12 April 2022
194 pages: 279 x 215 mm
152 colour and black-and-white images
An internationally recognised expert in the European tradition of draughtsmanship, Christopher Lloyd offers rare insights about the technical qualities of Matisse’s drawings. This book traces the evolution of Matisse’s large and varied body of drawings and works on paper—including graphic work, the celebrated cut-outs and the famous decoration of the Chapel of the Rosary at Vence, France. The artist’s drawings are contextualized within his own biography and times, from vibrant early twentieth-century Paris to later periods in luxurious Nice. Lively prose and a wealth of reproductions illustrate Matisse’s versatility in different media and his innovative, expansive concept of drawing. Despite the variety of his output, the work always reflects the artist’s constant desire to express pure emotion in visual terms.
Since 2014, Christopher Lloyd has published four highly successful books on the drawings of modern artists. This book follows his most recent publication, Picasso and the Art of Drawing. With over 150 illustrations, including archival photographs of Matisse’s studio and the artist at work, this volume concisely covers Matisse’s entire graphic oeuvre.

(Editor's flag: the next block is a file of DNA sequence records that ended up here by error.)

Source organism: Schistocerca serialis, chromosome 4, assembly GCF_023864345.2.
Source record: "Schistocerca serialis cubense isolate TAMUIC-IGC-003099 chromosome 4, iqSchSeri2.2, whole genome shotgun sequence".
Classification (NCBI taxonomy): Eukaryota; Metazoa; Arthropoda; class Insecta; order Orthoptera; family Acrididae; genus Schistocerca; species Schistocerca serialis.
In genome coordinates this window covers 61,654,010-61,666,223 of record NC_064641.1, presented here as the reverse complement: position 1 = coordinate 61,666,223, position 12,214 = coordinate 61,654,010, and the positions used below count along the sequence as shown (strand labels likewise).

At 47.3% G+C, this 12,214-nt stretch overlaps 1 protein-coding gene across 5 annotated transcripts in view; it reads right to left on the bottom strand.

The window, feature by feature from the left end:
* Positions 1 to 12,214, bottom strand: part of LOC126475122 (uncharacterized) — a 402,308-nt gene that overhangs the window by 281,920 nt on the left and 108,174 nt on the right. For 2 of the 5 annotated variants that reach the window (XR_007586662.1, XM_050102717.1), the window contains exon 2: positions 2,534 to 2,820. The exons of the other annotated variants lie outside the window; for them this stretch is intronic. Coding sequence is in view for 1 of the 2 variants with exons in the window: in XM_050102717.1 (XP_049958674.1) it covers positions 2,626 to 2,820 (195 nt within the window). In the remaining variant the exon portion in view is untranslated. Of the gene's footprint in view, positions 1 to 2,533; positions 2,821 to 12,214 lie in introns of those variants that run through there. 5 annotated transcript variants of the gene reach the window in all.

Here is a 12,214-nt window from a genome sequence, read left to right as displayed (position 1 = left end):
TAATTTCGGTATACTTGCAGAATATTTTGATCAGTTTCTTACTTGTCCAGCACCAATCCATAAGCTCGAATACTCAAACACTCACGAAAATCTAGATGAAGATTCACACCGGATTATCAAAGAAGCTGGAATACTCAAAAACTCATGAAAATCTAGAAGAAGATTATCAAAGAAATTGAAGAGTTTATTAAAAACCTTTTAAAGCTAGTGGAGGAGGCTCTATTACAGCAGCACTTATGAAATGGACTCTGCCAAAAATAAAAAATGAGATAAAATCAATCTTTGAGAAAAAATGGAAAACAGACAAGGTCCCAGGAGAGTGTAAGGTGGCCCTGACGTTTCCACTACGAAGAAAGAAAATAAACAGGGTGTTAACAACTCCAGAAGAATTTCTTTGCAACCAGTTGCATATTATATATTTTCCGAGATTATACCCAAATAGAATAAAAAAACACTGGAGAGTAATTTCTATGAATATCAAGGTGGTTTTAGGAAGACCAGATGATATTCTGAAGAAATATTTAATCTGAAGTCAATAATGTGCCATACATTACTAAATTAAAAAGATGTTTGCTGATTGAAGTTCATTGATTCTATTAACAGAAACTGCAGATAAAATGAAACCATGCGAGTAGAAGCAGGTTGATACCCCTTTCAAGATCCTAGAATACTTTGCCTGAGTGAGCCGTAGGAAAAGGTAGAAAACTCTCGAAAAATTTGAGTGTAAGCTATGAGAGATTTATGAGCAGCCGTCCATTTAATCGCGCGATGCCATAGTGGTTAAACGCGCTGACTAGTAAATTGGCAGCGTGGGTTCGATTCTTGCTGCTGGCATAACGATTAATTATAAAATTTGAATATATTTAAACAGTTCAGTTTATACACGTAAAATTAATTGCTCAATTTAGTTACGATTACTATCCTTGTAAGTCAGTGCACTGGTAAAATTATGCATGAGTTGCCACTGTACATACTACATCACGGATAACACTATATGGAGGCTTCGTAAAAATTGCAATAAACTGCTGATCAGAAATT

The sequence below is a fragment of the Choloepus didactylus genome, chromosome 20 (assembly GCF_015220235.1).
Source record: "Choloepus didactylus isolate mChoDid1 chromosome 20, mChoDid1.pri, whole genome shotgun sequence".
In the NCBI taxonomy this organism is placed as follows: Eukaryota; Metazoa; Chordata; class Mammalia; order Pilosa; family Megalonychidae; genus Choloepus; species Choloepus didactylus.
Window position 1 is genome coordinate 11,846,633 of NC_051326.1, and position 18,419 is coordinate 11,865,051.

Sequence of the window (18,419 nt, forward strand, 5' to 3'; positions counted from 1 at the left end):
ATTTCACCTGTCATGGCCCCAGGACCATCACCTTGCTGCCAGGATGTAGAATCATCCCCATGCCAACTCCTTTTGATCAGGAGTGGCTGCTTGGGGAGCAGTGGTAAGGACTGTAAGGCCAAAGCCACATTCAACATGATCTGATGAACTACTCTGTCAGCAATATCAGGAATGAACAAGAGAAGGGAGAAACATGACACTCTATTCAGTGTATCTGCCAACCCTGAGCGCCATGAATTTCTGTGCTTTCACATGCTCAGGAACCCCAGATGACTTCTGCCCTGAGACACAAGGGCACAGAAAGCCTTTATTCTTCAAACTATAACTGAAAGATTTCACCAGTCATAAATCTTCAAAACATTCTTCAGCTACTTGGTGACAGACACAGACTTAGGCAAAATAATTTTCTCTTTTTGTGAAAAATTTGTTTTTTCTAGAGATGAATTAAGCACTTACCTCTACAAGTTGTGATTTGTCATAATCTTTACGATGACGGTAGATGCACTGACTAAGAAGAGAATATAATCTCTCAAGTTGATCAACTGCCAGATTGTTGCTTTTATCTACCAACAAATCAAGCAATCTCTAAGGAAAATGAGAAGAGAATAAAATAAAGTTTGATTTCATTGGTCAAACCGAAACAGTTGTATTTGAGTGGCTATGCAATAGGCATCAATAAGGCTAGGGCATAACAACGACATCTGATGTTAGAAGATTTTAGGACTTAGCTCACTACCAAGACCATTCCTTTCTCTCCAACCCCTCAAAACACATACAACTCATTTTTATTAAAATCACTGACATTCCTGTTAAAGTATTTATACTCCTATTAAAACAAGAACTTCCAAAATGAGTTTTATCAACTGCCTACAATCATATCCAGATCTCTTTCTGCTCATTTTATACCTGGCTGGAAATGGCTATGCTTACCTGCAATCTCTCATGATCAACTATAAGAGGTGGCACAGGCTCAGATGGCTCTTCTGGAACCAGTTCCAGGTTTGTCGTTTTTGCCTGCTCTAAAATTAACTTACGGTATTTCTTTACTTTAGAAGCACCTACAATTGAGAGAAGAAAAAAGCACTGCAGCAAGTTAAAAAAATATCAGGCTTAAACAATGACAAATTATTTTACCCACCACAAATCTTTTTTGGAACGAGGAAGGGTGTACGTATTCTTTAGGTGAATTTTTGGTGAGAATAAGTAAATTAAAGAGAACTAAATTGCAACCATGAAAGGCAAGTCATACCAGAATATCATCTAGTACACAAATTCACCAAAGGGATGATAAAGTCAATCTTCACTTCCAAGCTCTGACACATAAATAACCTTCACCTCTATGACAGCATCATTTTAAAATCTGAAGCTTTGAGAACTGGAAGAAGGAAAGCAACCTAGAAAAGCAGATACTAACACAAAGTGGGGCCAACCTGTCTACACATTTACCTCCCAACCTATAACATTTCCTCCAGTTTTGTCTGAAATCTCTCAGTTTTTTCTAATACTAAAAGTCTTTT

‘Matisse the master of colour also aimed life-long to make drawings “with a large variety of feeling and a minimum of means”. Lloyd unfolds the miracle of his brevity of line — in charcoal, ink, pencil, paint, gouache cut-outs: how so few marks convey such supple, powerful, defining images.’ – Jackie Wullschlager, Best Summer Books of 2002, Financial Times
Christopher Lloyd is an art historian and writer, who worked in the Department of Western Art at the Ashmolean Museum, Oxford from 1968 to 1988. He was appointed Surveyor of The Queen’s Pictures in the British Royal Collection in 1988 and retired from that post in 2005.